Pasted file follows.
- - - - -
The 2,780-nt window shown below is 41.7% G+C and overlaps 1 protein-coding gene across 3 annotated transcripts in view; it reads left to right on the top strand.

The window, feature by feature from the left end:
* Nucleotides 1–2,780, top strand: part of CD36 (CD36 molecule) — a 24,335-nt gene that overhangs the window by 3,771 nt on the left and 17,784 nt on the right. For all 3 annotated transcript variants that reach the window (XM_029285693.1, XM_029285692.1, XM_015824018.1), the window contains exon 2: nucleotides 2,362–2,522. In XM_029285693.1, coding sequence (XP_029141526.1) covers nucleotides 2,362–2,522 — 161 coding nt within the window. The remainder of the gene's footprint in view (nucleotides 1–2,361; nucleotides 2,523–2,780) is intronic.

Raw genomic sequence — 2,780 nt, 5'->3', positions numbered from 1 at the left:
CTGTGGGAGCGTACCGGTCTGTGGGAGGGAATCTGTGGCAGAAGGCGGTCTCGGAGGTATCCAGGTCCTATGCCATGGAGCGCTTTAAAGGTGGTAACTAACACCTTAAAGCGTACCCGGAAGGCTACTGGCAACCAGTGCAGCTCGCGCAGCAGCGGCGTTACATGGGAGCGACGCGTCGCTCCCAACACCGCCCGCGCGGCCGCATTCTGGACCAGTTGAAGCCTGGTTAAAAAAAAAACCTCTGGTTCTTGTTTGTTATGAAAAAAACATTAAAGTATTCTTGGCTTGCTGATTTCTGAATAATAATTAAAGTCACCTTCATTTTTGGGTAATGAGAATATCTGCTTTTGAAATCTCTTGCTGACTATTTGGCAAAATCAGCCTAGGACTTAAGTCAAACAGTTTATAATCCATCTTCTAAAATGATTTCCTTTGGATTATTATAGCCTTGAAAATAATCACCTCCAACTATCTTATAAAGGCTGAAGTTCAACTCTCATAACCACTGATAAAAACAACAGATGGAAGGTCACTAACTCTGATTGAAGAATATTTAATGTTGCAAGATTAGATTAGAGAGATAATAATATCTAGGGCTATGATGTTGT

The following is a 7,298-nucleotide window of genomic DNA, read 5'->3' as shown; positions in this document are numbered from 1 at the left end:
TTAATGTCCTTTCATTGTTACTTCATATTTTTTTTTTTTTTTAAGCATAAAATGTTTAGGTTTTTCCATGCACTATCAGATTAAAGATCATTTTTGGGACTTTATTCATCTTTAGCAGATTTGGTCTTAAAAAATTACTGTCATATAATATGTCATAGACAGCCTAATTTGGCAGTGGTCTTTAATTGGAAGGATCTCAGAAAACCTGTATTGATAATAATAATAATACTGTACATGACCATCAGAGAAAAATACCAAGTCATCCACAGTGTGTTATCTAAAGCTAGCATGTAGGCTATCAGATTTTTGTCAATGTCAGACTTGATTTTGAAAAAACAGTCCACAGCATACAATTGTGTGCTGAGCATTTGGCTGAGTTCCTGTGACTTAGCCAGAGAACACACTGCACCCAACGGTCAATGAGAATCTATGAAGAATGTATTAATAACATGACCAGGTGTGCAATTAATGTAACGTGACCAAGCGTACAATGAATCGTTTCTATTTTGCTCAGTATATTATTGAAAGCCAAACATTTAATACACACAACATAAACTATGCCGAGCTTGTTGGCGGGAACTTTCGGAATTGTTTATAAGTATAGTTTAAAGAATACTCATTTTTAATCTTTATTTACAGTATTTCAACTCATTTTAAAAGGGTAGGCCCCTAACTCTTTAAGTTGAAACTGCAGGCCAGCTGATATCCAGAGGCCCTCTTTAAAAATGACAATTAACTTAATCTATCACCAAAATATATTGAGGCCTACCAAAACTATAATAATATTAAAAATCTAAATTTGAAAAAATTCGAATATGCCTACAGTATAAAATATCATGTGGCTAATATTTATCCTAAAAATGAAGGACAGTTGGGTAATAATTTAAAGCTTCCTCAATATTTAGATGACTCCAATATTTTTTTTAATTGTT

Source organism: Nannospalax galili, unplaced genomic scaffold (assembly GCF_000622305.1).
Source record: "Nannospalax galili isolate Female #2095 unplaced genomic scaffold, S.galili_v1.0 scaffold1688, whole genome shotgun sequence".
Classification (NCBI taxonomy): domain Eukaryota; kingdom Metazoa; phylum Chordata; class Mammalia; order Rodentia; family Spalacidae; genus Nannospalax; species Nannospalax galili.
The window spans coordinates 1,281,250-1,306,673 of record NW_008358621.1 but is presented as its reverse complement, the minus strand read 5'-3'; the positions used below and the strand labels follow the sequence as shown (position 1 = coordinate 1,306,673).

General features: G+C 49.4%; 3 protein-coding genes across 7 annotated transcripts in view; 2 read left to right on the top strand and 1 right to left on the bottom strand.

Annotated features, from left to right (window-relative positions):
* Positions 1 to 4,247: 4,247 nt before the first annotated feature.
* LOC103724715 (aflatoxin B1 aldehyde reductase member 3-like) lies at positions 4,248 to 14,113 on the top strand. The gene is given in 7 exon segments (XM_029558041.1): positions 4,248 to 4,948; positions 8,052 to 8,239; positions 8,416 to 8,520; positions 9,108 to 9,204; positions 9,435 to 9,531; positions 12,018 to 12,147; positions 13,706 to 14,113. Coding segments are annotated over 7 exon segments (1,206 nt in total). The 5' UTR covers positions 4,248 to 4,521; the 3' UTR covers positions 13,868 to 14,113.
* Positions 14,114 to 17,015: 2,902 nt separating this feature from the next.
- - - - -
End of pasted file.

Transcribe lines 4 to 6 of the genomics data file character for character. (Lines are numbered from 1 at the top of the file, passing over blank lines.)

Raw genomic sequence — 2,780 nt, 5'->3', positions numbered from 1 at the left:
CTGTGGGAGCGTACCGGTCTGTGGGAGGGAATCTGTGGCAGAAGGCGGTCTCGGAGGTATCCAGGTCCTATGCCATGGAGCGCTTTAAAGGTGGTAACTAACACCTTAAAGCGTACCCGGAAGGCTACTGGCAACCAGTGCAGCTCGCGCAGCAGCGGCGTTACATGGGAGCGACGCGTCGCTCCCAACACCGCCCGCGCGGCCGCATTCTGGACCAGTTGAAGCCTGGTTAAAAAAAAAACCTCTGGTTCTTGTTTGTTATGAAAAAAACATTAAAGTATTCTTGGCTTGCTGATTTCTGAATAATAATTAAAGTCACCTTCATTTTTGGGTAATGAGAATATCTGCTTTTGAAATCTCTTGCTGACTATTTGGCAAAATCAGCCTAGGACTTAAGTCAAACAGTTTATAATCCATCTTCTAAAATGATTTCCTTTGGATTATTATAGCCTTGAAAATAATCACCTCCAACTATCTTATAAAGGCTGAAGTTCAACTCTCATAACCACTGATAAAAACAACAGATGGAAGGTCACTAACTCTGATTGAAGAATATTTAATGTTGCAAGATTAGATTAGAGAGATAATAATATCTAGGGCTATGATGTTGT

The following is a 7,298-nucleotide window of genomic DNA, read 5'->3' as shown; positions in this document are numbered from 1 at the left end: